The ball bearing offers less friction, but the bushing offers better reliability (no moving parts), and a greater savings in cost to produce (which I doubt is being passed along to the end user).
Ball bearings in particular are unreliable if there is a heavy load to be carried. This is do to fact that being as round as it is humanly possible to make them to reduce friction, it also results in the load being carried on a single point of the ball. This can dig a hole in the race as the pressure of the load goes up.
The balls not only roll as a result of frictional forces generated by the turning bearing race, but they spin as well which allows the bearings to resist developing a flat spot. This tendency to fail under heavy loads (cars getting heavier) resulted in the automotive industry to switch over to tapered roller bearings at the axles instead of the ball bearings that they used to install back when cars where horse drawn carriages propelled by basically a lawn mower engine.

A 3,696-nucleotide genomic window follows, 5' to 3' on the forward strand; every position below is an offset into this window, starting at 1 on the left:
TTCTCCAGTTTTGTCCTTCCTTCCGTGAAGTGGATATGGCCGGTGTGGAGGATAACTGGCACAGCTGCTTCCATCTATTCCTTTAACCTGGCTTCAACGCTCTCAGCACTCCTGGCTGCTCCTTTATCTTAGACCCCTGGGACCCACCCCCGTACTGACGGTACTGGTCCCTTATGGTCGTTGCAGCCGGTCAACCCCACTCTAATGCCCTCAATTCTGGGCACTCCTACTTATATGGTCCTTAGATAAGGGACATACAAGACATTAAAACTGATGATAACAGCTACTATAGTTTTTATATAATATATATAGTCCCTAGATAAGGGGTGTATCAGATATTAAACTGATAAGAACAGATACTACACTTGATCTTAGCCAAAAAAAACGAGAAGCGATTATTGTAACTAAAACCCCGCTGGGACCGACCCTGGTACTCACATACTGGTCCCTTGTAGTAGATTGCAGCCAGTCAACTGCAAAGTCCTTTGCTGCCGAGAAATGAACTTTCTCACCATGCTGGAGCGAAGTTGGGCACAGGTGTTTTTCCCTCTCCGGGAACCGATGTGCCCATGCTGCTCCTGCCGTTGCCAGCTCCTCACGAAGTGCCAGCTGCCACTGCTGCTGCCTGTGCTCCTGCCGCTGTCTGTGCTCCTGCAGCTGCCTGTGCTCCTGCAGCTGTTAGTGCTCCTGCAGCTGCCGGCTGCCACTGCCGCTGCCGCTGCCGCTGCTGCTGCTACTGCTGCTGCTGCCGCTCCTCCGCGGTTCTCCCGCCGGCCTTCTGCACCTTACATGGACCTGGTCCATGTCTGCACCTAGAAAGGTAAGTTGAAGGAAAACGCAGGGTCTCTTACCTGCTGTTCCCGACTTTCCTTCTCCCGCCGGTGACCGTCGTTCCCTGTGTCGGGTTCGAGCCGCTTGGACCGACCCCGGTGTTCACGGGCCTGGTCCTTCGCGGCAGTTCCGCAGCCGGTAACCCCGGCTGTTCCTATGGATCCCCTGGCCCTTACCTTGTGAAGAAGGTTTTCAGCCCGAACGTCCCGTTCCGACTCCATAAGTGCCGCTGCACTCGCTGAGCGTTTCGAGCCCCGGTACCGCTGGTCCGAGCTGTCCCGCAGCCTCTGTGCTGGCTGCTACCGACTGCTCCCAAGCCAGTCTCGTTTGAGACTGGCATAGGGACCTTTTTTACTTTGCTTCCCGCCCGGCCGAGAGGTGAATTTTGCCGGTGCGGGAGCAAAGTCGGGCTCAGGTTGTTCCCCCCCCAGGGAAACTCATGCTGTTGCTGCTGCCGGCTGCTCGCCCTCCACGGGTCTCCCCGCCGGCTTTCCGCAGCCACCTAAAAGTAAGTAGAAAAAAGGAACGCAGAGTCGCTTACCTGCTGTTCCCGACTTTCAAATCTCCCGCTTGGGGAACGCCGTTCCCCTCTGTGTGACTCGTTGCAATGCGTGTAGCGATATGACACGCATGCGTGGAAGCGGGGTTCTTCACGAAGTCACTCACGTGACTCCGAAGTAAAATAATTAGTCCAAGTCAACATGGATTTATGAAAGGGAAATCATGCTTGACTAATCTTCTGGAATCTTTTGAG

Bushings made of semipermeable materials, such as silicone-bronze, can carry heavy loads at a fraction of the cost of a roller bearing (which is also more expensive to make than a ball bearing). The oil that is embedded in the matrix of the molecules support and lubricate the shaft at a much lower cost. And it will last a long time, provided the oil that impregnates the metal stays put (you will notice that the bushing was shipped in a hermetically sealed plastic bag and that the bag was oily inside). Should the oil be squeezed out under excessive loads (the metal is like a sponge in that regard), or more likely evaporate due to excessive heat (such as encountered by dogs locked in a car parked in the sun) then the reliability in service shifts back to the ball bearing.
I will let you decide which is better.